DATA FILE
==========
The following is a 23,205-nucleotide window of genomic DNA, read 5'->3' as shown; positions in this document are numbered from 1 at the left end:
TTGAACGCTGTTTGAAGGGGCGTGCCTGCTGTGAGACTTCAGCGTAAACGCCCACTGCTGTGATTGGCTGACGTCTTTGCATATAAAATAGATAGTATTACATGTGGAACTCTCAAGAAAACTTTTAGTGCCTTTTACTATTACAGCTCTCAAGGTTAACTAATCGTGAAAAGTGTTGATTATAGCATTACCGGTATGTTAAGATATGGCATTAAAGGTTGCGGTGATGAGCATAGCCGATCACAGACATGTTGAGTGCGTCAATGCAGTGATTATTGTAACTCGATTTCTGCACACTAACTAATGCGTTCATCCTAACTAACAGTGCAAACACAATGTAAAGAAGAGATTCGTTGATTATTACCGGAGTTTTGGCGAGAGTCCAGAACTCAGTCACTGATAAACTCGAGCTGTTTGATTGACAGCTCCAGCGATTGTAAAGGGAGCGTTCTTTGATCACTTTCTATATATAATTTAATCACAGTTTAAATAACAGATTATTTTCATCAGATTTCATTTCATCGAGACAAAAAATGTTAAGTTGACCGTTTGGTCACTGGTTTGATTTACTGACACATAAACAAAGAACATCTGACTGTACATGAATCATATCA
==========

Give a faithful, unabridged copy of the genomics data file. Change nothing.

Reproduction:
The following is a 23,205-nucleotide window of genomic DNA, read 5'->3' as shown; positions in this document are numbered from 1 at the left end:
TTGAACGCTGTTTGAAGGGGCGTGCCTGCTGTGAGACTTCAGCGTAAACGCCCACTGCTGTGATTGGCTGACGTCTTTGCATATAAAATAGATAGTATTACATGTGGAACTCTCAAGAAAACTTTTAGTGCCTTTTACTATTACAGCTCTCAAGGTTAACTAATCGTGAAAAGTGTTGATTATAGCATTACCGGTATGTTAAGATATGGCATTAAAGGTTGCGGTGATGAGCATAGCCGATCACAGACATGTTGAGTGCGTCAATGCAGTGATTATTGTAACTCGATTTCTGCACACTAACTAATGCGTTCATCCTAACTAACAGTGCAAACACAATGTAAAGAAGAGATTCGTTGATTATTACCGGAGTTTTGGCGAGAGTCCAGAACTCAGTCACTGATAAACTCGAGCTGTTTGATTGACAGCTCCAGCGATTGTAAAGGGAGCGTTCTTTGATCACTTTCTATATATAATTTAATCACAGTTTAAATAACAGATTATTTTCATCAGATTTCATTTCATCGAGACAAAAAATGTTAAGTTGACCGTTTGGTCACTGGTTTGATTTACTGACACATAAACAAAGAACATCTGACTGTACATGAATCATATCA